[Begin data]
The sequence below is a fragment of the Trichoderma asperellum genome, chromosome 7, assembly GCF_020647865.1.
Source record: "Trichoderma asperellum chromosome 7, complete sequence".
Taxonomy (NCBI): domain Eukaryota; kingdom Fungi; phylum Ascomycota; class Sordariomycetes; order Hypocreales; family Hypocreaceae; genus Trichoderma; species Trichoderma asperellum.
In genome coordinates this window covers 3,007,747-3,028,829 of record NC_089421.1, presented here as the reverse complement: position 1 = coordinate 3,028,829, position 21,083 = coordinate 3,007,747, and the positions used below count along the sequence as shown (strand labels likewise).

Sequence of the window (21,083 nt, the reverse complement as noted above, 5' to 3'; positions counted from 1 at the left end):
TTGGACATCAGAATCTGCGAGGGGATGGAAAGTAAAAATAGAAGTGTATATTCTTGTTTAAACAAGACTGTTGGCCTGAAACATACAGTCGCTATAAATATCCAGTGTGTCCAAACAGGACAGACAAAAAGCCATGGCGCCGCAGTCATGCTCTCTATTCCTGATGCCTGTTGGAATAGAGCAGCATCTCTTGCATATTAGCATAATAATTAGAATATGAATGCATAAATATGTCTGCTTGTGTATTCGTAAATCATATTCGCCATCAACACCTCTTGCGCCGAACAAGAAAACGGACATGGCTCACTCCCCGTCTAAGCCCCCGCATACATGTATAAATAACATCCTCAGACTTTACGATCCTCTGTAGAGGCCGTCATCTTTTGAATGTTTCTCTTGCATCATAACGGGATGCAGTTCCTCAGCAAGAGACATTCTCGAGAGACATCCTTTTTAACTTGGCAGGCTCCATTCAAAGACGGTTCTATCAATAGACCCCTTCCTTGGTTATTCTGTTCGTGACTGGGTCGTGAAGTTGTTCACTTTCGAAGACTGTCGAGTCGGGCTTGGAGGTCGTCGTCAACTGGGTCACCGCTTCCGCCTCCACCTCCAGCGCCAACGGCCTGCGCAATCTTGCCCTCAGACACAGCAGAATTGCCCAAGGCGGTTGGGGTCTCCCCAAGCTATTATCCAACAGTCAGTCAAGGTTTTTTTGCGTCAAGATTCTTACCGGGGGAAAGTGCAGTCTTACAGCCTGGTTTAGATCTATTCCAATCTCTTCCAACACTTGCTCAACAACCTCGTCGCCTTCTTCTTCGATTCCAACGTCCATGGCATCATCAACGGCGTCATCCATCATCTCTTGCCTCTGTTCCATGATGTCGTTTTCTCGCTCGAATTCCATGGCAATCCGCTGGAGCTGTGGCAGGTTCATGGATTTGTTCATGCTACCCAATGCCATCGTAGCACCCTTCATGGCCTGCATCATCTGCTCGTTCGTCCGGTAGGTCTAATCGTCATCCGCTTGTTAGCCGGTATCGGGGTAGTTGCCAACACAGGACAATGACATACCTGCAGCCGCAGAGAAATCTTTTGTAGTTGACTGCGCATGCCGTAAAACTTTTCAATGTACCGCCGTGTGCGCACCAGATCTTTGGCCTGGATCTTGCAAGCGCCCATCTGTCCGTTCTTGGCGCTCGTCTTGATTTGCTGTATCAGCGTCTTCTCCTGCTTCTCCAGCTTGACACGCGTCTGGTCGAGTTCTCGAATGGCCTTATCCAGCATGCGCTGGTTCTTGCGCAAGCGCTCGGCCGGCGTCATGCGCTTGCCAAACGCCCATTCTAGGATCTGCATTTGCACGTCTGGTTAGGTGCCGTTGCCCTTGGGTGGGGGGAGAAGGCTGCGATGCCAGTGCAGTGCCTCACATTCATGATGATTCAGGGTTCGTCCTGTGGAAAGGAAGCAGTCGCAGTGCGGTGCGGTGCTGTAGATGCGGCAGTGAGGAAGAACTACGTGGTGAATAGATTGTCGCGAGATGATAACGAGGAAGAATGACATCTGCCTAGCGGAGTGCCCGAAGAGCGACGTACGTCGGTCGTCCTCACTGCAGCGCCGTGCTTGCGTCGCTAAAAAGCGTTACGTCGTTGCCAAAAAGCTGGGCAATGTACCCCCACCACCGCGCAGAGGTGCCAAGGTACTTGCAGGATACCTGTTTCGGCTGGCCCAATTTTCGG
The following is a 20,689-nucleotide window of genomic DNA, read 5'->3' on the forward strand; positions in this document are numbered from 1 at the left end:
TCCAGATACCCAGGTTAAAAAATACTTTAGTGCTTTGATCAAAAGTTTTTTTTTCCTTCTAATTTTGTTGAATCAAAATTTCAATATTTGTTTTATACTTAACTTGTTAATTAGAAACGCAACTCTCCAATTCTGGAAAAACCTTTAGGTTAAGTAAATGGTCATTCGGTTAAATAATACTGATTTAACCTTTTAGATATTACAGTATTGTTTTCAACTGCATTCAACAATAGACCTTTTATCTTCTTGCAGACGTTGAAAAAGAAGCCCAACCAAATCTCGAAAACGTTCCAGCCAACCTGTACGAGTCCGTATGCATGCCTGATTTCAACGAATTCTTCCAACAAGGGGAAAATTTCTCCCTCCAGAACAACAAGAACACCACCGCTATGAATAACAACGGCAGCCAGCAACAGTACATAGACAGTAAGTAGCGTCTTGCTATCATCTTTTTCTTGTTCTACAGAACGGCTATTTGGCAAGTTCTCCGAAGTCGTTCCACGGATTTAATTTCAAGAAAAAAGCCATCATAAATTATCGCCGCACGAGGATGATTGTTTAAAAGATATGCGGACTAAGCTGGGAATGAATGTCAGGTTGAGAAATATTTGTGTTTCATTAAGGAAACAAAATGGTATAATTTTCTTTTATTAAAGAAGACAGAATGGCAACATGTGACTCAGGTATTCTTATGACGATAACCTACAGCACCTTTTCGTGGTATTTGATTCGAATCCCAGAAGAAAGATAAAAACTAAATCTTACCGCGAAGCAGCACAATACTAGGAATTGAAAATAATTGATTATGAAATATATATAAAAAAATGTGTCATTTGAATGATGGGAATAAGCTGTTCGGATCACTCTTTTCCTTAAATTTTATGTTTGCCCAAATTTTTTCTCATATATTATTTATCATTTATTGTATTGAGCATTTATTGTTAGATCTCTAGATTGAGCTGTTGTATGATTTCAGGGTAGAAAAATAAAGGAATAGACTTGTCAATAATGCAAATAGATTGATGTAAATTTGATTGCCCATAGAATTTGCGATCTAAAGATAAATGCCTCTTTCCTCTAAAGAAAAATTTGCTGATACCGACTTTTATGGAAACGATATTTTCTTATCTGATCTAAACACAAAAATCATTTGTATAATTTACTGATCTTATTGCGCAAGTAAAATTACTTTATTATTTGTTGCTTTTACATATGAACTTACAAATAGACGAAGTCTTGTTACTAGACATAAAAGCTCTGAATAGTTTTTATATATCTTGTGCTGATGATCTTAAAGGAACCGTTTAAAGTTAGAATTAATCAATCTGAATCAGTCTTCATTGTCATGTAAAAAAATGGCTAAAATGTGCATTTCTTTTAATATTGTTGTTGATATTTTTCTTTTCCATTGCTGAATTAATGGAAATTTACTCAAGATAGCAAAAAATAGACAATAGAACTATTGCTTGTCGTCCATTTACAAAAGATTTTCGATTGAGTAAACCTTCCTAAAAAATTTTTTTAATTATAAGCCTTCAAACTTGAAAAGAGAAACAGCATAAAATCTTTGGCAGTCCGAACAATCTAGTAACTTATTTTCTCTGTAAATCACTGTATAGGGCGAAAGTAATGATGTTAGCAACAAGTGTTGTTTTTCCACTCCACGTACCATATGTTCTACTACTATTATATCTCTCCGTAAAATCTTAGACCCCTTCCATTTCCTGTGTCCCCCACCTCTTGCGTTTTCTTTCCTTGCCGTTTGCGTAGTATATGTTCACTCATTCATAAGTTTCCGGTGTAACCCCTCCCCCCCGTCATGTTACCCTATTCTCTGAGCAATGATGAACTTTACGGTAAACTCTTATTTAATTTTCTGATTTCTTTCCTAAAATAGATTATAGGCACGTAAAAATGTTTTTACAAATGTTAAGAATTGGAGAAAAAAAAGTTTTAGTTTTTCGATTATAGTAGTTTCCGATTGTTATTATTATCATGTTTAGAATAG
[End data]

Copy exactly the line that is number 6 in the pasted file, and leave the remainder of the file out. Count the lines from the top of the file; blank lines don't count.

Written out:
TTGGACATCAGAATCTGCGAGGGGATGGAAAGTAAAAATAGAAGTGTATATTCTTGTTTAAACAAGACTGTTGGCCTGAAACATACAGTCGCTATAAATATCCAGTGTGTCCAAACAGGACAGACAAAAAGCCATGGCGCCGCAGTCATGCTCTCTATTCCTGATGCCTGTTGGAATAGAGCAGCATCTCTTGCATATTAGCATAATAATTAGAATATGAATGCATAAATATGTCTGCTTGTGTATTCGTAAATCATATTCGCCATCAACACCTCTTGCGCCGAACAAGAAAACGGACATGGCTCACTCCCCGTCTAAGCCCCCGCATACATGTATAAATAACATCCTCAGACTTTACGATCCTCTGTAGAGGCCGTCATCTTTTGAATGTTTCTCTTGCATCATAACGGGATGCAGTTCCTCAGCAAGAGACATTCTCGAGAGACATCCTTTTTAACTTGGCAGGCTCCATTCAAAGACGGTTCTATCAATAGACCCCTTCCTTGGTTATTCTGTTCGTGACTGGGTCGTGAAGTTGTTCACTTTCGAAGACTGTCGAGTCGGGCTTGGAGGTCGTCGTCAACTGGGTCACCGCTTCCGCCTCCACCTCCAGCGCCAACGGCCTGCGCAATCTTGCCCTCAGACACAGCAGAATTGCCCAAGGCGGTTGGGGTCTCCCCAAGCTATTATCCAACAGTCAGTCAAGGTTTTTTTGCGTCAAGATTCTTACCGGGGGAAAGTGCAGTCTTACAGCCTGGTTTAGATCTATTCCAATCTCTTCCAACACTTGCTCAACAACCTCGTCGCCTTCTTCTTCGATTCCAACGTCCATGGCATCATCAACGGCGTCATCCATCATCTCTTGCCTCTGTTCCATGATGTCGTTTTCTCGCTCGAATTCCATGGCAATCCGCTGGAGCTGTGGCAGGTTCATGGATTTGTTCATGCTACCCAATGCCATCGTAGCACCCTTCATGGCCTGCATCATCTGCTCGTTCGTCCGGTAGGTCTAATCGTCATCCGCTTGTTAGCCGGTATCGGGGTAGTTGCCAACACAGGACAATGACATACCTGCAGCCGCAGAGAAATCTTTTGTAGTTGACTGCGCATGCCGTAAAACTTTTCAATGTACCGCCGTGTGCGCACCAGATCTTTGGCCTGGATCTTGCAAGCGCCCATCTGTCCGTTCTTGGCGCTCGTCTTGATTTGCTGTATCAGCGTCTTCTCCTGCTTCTCCAGCTTGACACGCGTCTGGTCGAGTTCTCGAATGGCCTTATCCAGCATGCGCTGGTTCTTGCGCAAGCGCTCGGCCGGCGTCATGCGCTTGCCAAACGCCCATTCTAGGATCTGCATTTGCACGTCTGGTTAGGTGCCGTTGCCCTTGGGTGGGGGGAGAAGGCTGCGATGCCAGTGCAGTGCCTCACATTCATGATGATTCAGGGTTCGTCCTGTGGAAAGGAAGCAGTCGCAGTGCGGTGCGGTGCTGTAGATGCGGCAGTGAGGAAGAACTACGTGGTGAATAGATTGTCGCGAGATGATAACGAGGAAGAATGACATCTGCCTAGCGGAGTGCCCGAAGAGCGACGTACGTCGGTCGTCCTCACTGCAGCGCCGTGCTTGCGTCGCTAAAAAGCGTTACGTCGTTGCCAAAAAGCTGGGCAATGTACCCCCACCACCGCGCAGAGGTGCCAAGGTACTTGCAGGATACCTGTTTCGGCTGGCCCAATTTTCGG